Free up Some Extra Cash
If you’re looking for a quick and easy to free up some extra cash, a home equity loan may be something to consider. Simply put, the equity in your home is the difference in the amount of money that your house is worth and the amount of money that you still owe on your mortgage. For example, if your house is worth $200,000 and you have $125,000 still left to pay on your mortgage, then your equity would be $75,000.
A home equity loan allows you to access this money by using your house as collateral (meaning that if you fail to repay the loan, your home will be at risk). You’ll still be liable to make the mortgage payments, but it’s a great way of getting a large loan without resorting to specialist banks or credit cards. Many people apply for home equity loans to pay for home repairs or renewals to increase the overall value of their home, which in turn will increase the equity and allow them to make larger mortgage repayments.
While it’s a great way of getting your hands on money quickly, home equity loans are not all that easy to come by. Firstly, you’ll need to have a substantial loan to value ratio for the bank to even consider your application. This will typically be over 20% and as high as 40% at some banks. You’ll also need to have an excellent credit rating (at least 900) and proof of your finances to show that you’ll be able to make the additional repayments alongside your mortgage.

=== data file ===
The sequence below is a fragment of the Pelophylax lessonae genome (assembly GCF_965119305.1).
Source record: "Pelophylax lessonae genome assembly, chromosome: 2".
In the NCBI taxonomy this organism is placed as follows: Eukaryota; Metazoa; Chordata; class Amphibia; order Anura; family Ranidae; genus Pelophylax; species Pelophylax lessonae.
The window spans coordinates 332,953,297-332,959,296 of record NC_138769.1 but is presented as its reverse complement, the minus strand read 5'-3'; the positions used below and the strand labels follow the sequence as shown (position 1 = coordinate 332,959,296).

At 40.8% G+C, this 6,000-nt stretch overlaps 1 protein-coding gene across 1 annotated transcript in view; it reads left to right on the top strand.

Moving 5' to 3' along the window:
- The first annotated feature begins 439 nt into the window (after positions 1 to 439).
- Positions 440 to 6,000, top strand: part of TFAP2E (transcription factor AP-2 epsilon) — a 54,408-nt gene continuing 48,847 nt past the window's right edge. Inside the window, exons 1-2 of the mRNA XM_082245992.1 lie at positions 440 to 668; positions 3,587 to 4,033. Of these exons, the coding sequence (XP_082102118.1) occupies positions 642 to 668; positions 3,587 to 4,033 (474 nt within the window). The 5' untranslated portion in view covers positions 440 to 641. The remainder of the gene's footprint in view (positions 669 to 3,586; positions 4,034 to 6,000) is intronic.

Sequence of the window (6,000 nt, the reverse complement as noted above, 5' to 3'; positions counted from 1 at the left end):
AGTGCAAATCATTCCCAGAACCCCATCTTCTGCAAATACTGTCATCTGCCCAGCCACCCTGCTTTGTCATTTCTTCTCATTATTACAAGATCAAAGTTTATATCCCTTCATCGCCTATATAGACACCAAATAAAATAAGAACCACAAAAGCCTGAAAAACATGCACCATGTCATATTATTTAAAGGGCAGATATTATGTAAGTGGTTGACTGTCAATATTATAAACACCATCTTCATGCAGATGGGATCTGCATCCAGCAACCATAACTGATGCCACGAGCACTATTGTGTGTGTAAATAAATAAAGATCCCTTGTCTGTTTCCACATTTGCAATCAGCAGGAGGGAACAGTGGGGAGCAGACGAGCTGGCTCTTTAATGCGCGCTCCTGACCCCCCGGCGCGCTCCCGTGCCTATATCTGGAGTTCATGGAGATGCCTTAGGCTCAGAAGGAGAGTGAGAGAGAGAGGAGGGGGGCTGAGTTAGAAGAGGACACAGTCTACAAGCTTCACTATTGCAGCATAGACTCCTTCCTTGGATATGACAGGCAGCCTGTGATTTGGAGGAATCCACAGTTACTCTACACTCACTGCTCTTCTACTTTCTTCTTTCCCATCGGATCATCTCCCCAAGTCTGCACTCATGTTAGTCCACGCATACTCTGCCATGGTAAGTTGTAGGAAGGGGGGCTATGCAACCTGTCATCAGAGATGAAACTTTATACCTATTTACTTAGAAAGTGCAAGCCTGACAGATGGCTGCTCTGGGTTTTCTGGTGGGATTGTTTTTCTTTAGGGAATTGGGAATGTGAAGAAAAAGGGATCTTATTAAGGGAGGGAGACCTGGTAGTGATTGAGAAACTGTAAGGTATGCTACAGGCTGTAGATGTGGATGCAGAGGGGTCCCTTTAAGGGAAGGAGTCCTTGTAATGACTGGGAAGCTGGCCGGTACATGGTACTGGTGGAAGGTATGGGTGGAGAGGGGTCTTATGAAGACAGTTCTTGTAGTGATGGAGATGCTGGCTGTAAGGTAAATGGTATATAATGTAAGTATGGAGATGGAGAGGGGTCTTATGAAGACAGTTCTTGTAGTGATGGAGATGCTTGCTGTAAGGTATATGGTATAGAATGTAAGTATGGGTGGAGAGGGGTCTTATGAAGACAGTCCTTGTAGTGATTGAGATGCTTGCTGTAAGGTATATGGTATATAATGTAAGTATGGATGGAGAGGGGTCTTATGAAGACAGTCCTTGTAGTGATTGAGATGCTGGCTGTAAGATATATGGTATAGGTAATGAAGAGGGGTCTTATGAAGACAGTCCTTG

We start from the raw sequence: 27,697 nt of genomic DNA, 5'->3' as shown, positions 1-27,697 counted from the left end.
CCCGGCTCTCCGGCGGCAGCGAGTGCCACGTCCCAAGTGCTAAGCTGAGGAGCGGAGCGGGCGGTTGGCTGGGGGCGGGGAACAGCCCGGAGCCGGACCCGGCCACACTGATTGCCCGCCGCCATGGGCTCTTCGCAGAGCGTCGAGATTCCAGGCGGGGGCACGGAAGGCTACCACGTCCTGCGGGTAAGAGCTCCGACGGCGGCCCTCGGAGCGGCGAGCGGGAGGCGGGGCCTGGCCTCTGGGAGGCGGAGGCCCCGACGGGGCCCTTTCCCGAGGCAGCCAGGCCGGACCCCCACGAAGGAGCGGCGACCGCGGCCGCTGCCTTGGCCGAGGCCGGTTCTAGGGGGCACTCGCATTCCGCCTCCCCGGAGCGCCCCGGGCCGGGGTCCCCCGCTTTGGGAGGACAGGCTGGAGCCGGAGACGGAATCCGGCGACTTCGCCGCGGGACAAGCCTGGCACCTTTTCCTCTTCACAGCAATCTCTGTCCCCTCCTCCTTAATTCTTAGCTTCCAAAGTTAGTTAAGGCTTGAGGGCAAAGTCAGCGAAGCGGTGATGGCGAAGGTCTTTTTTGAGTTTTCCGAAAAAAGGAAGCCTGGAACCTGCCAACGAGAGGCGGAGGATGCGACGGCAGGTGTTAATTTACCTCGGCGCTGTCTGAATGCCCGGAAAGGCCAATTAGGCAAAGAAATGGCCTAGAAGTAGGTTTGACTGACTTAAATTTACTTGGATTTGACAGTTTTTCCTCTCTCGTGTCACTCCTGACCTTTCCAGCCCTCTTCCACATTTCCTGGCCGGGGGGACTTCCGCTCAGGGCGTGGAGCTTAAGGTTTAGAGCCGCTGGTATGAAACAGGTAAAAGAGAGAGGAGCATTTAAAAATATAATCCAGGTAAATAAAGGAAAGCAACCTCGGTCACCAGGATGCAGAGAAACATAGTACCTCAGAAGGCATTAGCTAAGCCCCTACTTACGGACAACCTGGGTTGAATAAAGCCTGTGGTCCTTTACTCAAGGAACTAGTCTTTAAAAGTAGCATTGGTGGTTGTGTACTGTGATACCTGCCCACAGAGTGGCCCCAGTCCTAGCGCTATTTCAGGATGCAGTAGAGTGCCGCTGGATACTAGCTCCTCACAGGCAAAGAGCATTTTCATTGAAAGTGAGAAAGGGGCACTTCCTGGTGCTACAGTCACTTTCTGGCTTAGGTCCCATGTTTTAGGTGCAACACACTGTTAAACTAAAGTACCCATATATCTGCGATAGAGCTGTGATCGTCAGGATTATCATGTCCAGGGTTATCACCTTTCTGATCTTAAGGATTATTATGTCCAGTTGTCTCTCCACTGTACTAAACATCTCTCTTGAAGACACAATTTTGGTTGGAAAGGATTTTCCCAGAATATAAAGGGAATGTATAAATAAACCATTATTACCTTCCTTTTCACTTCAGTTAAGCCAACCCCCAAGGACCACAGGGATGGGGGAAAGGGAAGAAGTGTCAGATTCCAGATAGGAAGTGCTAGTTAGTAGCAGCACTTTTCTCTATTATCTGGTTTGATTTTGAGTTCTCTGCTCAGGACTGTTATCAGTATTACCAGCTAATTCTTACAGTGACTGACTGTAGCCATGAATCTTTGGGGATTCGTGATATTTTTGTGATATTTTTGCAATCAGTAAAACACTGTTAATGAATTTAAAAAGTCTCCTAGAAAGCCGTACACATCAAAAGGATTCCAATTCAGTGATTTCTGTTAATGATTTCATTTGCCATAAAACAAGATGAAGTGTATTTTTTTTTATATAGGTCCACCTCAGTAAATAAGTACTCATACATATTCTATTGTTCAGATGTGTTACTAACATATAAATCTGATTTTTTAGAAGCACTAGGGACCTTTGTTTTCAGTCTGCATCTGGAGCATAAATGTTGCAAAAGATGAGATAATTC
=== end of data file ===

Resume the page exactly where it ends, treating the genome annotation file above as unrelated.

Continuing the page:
Interest rates on home equity loans will vary from bank to bank, but are usually cheaper than those offered on smaller loans. You’ll always get the best deal by talking to the bank who provides your current mortgage as they will know you as a customer and will be in a better position to give you a better rate.
So should you take a home equity loan? You need to closely examine your finances to see if the extra repayments are more affordable than setting a smaller amount aside into a saving accounts each month. You should also have a clear action plan of what you’ll use the money for, as it can be tempting to release all the money (you’ve paid for it through your mortgage, after all) and have it as a small slush fund, but you won’t be getting interest or payback on your gamble in the way that home improvements or repair will.